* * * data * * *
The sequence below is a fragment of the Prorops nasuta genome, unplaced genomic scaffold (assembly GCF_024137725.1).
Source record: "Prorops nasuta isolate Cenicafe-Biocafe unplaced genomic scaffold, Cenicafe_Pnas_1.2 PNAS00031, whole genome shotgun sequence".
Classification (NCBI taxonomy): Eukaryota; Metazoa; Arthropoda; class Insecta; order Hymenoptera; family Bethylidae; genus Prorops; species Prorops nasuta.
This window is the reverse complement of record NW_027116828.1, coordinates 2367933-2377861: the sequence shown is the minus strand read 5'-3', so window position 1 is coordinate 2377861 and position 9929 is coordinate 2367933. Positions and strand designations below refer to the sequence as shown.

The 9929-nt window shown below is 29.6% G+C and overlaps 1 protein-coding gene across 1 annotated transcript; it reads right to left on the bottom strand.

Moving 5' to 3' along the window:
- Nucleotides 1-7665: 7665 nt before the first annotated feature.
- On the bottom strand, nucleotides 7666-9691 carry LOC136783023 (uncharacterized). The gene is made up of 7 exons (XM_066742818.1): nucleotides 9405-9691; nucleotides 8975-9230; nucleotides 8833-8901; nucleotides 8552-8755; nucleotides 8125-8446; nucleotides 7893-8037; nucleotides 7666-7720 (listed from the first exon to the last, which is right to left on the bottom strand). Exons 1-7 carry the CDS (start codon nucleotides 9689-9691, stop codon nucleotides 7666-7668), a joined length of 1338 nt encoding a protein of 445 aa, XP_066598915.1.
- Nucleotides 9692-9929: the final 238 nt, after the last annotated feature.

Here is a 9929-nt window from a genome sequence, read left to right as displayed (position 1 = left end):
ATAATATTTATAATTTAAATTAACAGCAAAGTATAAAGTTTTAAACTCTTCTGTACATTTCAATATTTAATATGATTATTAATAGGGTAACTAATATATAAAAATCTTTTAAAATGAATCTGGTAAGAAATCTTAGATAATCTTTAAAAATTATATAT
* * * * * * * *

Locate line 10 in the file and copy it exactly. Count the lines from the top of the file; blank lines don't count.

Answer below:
Here is a 9929-nt window from a genome sequence, read left to right as displayed (position 1 = left end):